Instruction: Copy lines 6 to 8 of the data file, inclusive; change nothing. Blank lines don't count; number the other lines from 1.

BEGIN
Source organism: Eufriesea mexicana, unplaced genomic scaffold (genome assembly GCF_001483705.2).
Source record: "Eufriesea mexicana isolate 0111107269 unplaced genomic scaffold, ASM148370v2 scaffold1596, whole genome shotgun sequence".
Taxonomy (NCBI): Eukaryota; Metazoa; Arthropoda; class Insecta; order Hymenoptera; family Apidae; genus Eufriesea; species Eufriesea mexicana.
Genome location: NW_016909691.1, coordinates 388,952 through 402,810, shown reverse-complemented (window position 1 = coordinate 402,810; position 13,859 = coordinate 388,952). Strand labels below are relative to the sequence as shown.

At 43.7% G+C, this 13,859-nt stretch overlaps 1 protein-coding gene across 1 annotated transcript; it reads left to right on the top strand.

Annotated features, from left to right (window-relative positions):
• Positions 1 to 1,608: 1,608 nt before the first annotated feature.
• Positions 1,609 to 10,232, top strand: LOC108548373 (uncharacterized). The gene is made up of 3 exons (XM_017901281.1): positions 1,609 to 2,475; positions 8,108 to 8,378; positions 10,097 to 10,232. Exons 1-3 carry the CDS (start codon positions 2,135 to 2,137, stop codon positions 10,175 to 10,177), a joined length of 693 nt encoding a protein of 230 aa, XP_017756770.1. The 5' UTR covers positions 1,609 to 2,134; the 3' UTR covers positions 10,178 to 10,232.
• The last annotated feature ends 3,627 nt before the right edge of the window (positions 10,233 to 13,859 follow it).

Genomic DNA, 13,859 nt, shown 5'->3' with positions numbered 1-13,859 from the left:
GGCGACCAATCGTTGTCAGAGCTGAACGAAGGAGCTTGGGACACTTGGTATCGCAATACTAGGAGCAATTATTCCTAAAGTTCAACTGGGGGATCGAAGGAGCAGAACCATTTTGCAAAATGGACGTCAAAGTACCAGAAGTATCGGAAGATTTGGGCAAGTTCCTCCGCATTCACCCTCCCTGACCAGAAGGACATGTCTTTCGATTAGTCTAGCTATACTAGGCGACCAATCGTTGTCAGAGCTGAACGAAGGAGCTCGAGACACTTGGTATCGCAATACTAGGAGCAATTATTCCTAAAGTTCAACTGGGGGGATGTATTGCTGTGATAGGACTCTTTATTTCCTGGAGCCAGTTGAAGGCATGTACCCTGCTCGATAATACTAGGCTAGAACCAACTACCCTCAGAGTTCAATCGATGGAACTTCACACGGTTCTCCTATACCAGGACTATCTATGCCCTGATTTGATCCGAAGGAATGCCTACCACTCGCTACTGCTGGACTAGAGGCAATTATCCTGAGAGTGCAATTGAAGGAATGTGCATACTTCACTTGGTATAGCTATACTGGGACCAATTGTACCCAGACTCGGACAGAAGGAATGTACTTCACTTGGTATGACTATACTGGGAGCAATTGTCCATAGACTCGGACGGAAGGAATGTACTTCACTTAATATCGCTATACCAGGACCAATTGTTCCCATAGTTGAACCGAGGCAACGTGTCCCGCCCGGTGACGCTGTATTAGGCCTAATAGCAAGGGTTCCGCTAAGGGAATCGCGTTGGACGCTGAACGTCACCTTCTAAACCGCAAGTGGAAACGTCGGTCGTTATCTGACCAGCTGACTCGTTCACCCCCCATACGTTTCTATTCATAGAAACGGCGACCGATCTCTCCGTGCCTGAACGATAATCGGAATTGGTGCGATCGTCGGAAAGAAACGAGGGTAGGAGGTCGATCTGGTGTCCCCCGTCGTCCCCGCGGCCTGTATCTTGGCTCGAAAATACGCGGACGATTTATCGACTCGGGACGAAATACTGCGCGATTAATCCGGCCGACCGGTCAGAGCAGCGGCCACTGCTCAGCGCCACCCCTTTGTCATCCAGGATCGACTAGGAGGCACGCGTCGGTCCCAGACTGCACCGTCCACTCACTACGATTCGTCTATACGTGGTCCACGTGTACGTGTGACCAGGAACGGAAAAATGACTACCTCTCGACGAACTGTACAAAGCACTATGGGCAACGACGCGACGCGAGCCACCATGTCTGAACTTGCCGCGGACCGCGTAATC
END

Annotated features, from left to right (window-relative positions):
• Positions 1 to 1,608: 1,608 nt before the first annotated feature.
• Positions 1,609 to 10,232, top strand: LOC108548373 (uncharacterized). The gene is made up of 3 exons (XM_017901281.1): positions 1,609 to 2,475; positions 8,108 to 8,378; positions 10,097 to 10,232. Exons 1-3 carry the CDS (start codon positions 2,135 to 2,137, stop codon positions 10,175 to 10,177), a joined length of 693 nt encoding a protein of 230 aa, XP_017756770.1. The 5' UTR covers positions 1,609 to 2,134; the 3' UTR covers positions 10,178 to 10,232.